Ophthalmology off the Grid
Episode 63

The Power of Music

First-time cohost Blake Williamson, MD, MPH, and guests Nate Radcliffe, MD, and I. Paul Singh, MD, discuss a subject near and dear to all of them: music. They delve into the stories of some of their favorite blind musicians and talk about the important role music plays in their lives.

Blake Williamson, MD: Here on Off the Grid, we cover not only ophthalmology-related topics, but personal topics as well. The idea is that we can often learn the most about the field through our conversations with one another. Often times, these conversations happen not on the podium or on the stage, but in the hallways. As a fan of the podcast, I’m excited to be joining for the first time as Ophthalmology off the Grid’s new co-host.

In this episode, we talk about music—a topic that is very personal to me. I am joined by my colleagues Dr. Nate Radcliffe and Dr. Paul Singh. We discuss the prevalence of blind musicians and delve into the stories of some of our favorite blind artists.

We also talk about our love for music and the important role it plays in each of our lives.

Coming up, on Off the Grid.

Speaker 2: Ophthalmology off the Grid is an independent podcast produced by Bryn Mawr Communications and supported by advertising from Sun Ophthalmics. For a full list of podcasts for eye care professionals, go to eyetube.net/podcasts.

Blake: Welcome to Ophthalmology Off the Grid. I am your new co-host, Blake Williamson, and I'm very, very excited to be joining my dear friend and colleague Gary Wörtz, who's done such an amazing job with this podcast over the past couple years. This is something I've listened to as a fan, and I really am excited to join with him to continue to present really cool, relevant topics, not only scientific and technology-driven podcasts, but also personal podcasts as well, about things that affect us outside of ophthalmology. Sort of the premise that Ophthalmology Off the Grid started from was the idea that a lot of the great conversations that happen, a lot of the pearls that you learn about, occur not necessarily from the podium or within the symposiums, but actually in the hallways of meetings.

So, with that in mind, he created this podcast. I'm excited to join on, and for my first episode, I wanted to do something that was near and dear to my heart, and that is music. I've been a DJ for a couple of different radio stations over the past several years, and outside of ophthalmology, music is certainly my hobby. One of the topics that's always interested me is the prevalence of blind musicians. There's so many musicians around the world who were born blind or became blind, and many of them are people that are household names like Ray Charles and Stevie Wonder and others, and I wanted to kind of take a deep dive into sort of why that is and really introduce a few of these different artists and tell their stories, and when thinking about what guest to have on for my very first show, it became pretty clear.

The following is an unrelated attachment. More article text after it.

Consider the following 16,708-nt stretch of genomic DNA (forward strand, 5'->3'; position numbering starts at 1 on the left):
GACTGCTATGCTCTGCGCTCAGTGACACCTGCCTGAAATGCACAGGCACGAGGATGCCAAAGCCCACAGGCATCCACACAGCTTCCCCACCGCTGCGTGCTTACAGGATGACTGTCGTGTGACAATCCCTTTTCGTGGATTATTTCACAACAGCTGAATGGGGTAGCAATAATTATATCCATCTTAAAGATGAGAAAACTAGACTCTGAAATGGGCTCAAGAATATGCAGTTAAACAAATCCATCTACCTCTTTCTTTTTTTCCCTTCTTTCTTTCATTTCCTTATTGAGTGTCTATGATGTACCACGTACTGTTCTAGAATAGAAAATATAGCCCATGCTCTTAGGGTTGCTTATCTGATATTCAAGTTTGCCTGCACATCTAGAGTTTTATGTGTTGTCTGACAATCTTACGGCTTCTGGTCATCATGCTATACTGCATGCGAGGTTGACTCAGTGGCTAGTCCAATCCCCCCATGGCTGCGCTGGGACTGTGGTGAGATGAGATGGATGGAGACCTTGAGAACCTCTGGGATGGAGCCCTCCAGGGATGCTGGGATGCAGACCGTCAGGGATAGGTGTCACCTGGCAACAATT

I decided that there are two people that I had to ask. Not only because they're great mentors and now friends to me, but also musicians themselves, and that's Nate Radcliffe and also Paul Singh. How are you guys?

Paul Singh, MD: Good. Doing great man. How are you doing?

Blake: Doing well. Nate, you doing well?

Nate Radcliffe, MD: Yes, I am. It's a pleasure to be here, and I agree. Gary's done a great job, but of course everyone has high hopes for you Blake.

Blake: I met Paul, gosh, probably 5 or 6 years ago. I was still a resident, and I went to a technology and innovation summit for Bausch and Lomb, I think in Chicago, and was just totally struck by his approach in how he took care of patients, but afterward obviously got a chance to talk to him socially and was not surprised that we had many of the same interests, music being the main one, and same thing with Nate. Nate, I met you at MillennialEYE Nashville a couple of years ago, and you had your guitar and cowboy hat, and I knew that we were going to be fast friends as well. So, Nate, I thought that maybe I would start with you. Really, the first question that I have is, why do you think there's so many blind musicians versus other mediums in art? I mean, if you think about the traditional mediums in art, classically there are seven. There's architecture, sculpture, painting, literature, music, performing arts, and film. But, it seems like we hear the most about musicians.

Nate: It's an interesting thing, and there's actually been some good research on this topic, interestingly. So, there's tremendous neuroplasticity in the cerebral cortex, and what we've seen is, if there's a certain part of your brain that isn't being used for vision, you'll find a use for it. So, two thirds of the cortex in some way deals with vision or vision processing, object processing, and I think that you've got a lot of real estate up there put toward some other effort if you don't have sight. Some of the musicians that I'll talk about were blind from an early age. I think the plasticity can occur at any point in life. For example, if you yourself were blindfolded for a few months, they've done this with FMRI, you'd start using cortex for other activities. So, I don't think there's a date where you're too late, but there's probably better plasticity if you’ve never had vision and you're able to immediately dedicate your brain to other tasks. I'd like to think that's what's happening with musicians. It certainly sounds like it.

Blake: What do you think Paul?